Improved Cysteine Digestibility in Poultry with High-Shear Dry Extrusion of Soy
Amino acids that make up proteins are critically important in any diet. Typically, in order to build proteins, all amino acids are needed. Commercial diet formulations often focus on levels of lysine and methionine, as these tend to be limiting and can impede growth and efficiency.
However, when working on least-cost diet formulations, as I regularly do, other amino acids often come in to play as well.
There are two sulfur-containing amino acids that make up proteins – methionine and cysteine. The sulfur component is important because it helps proteins stick together and form 3-D structures, which give them function. While there are a myriad of functional proteins in soy, one such group is known as the antinutritional factors, which are similar to trypsin inhibitors. Antinutritional factors serve as a natural defense mechanism for soy, making protein digestion difficult and dissuading animals from eating it. Therefore, heat processing like high-shear dry extrusion, which deactivates trypsin inhibitors and other antinutritional factors, is needed to make high-quality soy meals that enhance animal growth.
It should be noted that one type of heat processing does a markedly better job of promoting digestion of sulfur-containing amino acids more than others. In the case of cysteine digestibility, high-shear dry extrusion is far superior to other methods (data from Dr. Carl Parsons, University of Illinois).
As seen in the graph above, high-shear dry extrusion does something unique to free up cysteine in soy proteins. Digestibility improvements of 5-6% percentage points for any amino acid indicate a major advantage. The heating processes for hexane-extraction, and those achieved with expanders, produce very different results. It is much more difficult to access cysteine during digestion with these processing methods.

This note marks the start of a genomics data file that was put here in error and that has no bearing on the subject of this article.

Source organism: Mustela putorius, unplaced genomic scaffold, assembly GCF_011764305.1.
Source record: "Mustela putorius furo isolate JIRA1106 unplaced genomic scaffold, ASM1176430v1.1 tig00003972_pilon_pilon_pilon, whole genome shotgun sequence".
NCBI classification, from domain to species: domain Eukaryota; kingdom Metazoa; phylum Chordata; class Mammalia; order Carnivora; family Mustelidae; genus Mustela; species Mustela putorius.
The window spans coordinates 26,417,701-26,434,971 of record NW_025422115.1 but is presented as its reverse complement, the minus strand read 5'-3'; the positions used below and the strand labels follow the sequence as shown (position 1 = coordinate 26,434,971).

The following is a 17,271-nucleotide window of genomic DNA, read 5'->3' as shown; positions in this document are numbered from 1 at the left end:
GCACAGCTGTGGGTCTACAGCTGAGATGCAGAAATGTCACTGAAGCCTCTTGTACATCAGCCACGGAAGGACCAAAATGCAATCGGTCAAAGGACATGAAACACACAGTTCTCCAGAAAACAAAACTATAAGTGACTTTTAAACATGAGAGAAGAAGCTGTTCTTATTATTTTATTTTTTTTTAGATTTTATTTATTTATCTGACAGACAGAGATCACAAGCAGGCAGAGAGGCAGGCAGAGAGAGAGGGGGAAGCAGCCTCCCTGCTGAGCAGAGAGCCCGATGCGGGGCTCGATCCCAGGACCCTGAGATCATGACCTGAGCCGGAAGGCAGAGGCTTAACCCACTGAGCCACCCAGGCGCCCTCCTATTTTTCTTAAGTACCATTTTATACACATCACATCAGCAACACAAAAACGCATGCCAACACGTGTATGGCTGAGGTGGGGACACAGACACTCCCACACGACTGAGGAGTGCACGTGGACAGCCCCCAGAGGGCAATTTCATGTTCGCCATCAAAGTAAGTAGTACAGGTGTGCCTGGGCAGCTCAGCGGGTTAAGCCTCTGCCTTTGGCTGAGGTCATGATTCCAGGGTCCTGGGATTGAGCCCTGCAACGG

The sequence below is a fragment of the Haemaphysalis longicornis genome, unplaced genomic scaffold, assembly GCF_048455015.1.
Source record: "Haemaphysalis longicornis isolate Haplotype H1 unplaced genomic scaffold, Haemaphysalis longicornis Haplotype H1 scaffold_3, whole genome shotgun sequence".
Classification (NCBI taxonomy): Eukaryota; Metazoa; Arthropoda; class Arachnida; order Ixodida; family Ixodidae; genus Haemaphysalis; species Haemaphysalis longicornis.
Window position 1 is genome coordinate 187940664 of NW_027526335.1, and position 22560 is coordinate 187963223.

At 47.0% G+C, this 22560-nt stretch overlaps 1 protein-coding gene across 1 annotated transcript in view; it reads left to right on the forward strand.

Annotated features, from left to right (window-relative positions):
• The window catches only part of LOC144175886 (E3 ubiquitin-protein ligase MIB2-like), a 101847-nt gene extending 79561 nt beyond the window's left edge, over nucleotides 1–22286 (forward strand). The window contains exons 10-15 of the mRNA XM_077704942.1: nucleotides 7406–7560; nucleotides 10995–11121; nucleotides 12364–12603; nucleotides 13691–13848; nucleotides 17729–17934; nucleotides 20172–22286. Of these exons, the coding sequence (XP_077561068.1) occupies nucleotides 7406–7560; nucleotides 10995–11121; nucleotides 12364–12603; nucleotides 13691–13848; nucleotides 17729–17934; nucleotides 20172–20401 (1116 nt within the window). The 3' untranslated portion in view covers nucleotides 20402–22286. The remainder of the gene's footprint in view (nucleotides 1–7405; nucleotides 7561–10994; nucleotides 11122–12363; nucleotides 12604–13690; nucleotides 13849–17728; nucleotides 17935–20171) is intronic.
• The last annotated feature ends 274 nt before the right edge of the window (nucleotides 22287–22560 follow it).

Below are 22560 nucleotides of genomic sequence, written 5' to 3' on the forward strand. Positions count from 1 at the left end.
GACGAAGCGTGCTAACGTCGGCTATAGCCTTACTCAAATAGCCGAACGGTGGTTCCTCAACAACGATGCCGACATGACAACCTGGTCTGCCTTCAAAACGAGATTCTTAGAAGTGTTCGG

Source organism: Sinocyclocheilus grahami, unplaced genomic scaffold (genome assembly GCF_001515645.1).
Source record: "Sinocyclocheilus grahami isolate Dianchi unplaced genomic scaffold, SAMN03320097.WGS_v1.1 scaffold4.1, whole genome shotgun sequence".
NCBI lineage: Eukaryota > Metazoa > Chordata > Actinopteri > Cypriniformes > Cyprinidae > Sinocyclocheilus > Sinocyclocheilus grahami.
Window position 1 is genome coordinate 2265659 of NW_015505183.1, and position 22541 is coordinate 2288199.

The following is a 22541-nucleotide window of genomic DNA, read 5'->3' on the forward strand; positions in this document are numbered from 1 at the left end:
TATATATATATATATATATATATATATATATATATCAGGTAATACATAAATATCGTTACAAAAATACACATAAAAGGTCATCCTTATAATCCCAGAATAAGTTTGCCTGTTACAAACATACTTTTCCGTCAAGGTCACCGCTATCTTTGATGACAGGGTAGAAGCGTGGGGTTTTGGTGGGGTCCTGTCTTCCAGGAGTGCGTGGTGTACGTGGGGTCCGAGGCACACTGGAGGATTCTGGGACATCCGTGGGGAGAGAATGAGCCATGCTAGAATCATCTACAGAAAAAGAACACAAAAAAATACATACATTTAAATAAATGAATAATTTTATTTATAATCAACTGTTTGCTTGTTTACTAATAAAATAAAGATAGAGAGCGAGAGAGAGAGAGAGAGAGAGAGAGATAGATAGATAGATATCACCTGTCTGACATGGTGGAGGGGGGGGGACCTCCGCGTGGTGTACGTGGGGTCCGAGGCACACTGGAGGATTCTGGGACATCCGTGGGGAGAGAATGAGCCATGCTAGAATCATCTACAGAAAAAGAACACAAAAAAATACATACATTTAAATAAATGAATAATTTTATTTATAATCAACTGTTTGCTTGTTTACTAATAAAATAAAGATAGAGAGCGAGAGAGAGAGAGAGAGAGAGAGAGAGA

Remember that cysteine is used in proteins to give 3-D structure and function and that one important group of soy proteins is the trypsin inhibitors. As seen here, one soy trypsin inhibitor contains seven cysteine pairs that make the protein stick together and function, causing difficulty during protein digestion. Vastly improved cysteine digestibility following proper processing with high-shear dry extrusion can also indicate better antinutrient deactivation, providing higher quality meal. Additionally, feathers are rich in these amino acids, resulting in chickens having a high requirement.
What does this mean for formulations? When using high-shear dry extruded soy meals in, for example, broiler formulations, anywhere from $30-62/ton meal premiums can be realized. Part of this advantage is due to improvements in amino acid digestibility, including cysteine. If you would like to learn more about the benefits of using high-shear dry extruded soy meals, please contact us, we would love to hear from you!